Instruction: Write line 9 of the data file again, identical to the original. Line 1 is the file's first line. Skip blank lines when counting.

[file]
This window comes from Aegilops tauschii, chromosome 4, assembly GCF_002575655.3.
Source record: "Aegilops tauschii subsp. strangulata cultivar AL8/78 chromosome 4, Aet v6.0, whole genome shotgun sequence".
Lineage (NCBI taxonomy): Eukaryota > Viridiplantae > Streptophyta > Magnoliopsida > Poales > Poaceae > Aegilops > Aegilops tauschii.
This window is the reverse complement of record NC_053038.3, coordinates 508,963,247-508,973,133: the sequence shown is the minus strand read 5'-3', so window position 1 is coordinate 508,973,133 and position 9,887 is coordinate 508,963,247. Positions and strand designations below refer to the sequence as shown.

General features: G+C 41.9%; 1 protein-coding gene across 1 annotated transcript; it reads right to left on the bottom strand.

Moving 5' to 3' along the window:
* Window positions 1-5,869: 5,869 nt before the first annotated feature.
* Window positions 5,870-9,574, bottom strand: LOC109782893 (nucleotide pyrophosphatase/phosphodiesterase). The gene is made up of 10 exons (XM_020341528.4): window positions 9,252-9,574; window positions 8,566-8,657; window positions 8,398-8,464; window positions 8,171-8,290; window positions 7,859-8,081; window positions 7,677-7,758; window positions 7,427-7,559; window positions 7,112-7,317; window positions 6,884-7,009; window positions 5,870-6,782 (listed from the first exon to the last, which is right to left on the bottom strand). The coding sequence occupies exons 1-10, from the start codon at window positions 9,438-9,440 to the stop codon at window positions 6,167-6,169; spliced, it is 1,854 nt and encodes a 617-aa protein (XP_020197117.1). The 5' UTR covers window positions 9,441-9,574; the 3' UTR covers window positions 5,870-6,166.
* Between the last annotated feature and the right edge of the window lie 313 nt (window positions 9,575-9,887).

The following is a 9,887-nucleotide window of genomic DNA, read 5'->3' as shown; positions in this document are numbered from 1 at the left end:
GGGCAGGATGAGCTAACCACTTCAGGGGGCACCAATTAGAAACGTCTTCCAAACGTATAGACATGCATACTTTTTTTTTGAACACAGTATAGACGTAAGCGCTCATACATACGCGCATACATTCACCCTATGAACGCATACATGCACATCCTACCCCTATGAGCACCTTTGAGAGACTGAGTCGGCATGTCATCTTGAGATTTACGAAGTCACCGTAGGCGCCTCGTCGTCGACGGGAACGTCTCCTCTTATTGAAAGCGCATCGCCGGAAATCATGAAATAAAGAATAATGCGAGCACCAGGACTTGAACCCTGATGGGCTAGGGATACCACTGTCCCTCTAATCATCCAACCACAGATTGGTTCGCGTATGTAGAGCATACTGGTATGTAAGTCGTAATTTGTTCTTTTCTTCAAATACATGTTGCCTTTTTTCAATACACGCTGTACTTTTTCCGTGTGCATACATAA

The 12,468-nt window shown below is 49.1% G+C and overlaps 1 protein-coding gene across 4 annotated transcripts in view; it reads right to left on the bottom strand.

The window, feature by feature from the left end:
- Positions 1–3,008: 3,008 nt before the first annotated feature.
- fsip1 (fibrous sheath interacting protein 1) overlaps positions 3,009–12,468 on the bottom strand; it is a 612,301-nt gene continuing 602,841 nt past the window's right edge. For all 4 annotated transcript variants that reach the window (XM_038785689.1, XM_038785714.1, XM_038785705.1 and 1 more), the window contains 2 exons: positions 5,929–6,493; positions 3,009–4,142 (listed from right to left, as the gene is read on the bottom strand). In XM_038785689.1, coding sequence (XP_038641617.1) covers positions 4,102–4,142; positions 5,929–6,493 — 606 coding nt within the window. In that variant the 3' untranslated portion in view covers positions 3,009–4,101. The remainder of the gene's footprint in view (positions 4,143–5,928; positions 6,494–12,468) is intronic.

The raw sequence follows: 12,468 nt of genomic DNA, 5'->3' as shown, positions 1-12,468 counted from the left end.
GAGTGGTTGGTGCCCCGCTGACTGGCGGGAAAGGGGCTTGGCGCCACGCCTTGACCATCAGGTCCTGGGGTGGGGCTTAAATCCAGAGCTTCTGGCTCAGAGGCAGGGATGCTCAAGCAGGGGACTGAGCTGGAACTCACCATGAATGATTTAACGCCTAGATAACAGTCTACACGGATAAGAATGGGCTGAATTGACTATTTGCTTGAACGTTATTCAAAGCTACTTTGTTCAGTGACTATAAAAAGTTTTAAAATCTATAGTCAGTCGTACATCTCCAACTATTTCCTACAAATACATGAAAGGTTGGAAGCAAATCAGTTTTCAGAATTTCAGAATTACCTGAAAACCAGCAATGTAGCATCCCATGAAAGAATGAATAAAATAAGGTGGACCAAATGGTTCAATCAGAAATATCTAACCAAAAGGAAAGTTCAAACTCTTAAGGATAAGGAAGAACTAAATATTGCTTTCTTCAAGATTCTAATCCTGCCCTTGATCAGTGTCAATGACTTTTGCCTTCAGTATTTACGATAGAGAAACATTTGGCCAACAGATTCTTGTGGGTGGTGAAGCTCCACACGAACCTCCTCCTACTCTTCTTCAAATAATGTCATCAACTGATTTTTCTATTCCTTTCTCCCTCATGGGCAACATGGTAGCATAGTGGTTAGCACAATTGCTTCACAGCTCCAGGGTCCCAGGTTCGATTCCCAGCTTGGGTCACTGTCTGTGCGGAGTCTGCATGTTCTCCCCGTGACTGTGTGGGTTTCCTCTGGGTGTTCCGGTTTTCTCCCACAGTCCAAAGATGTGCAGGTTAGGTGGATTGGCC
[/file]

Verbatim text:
* Between the last annotated feature and the right edge of the window lie 313 nt (window positions 9,575-9,887).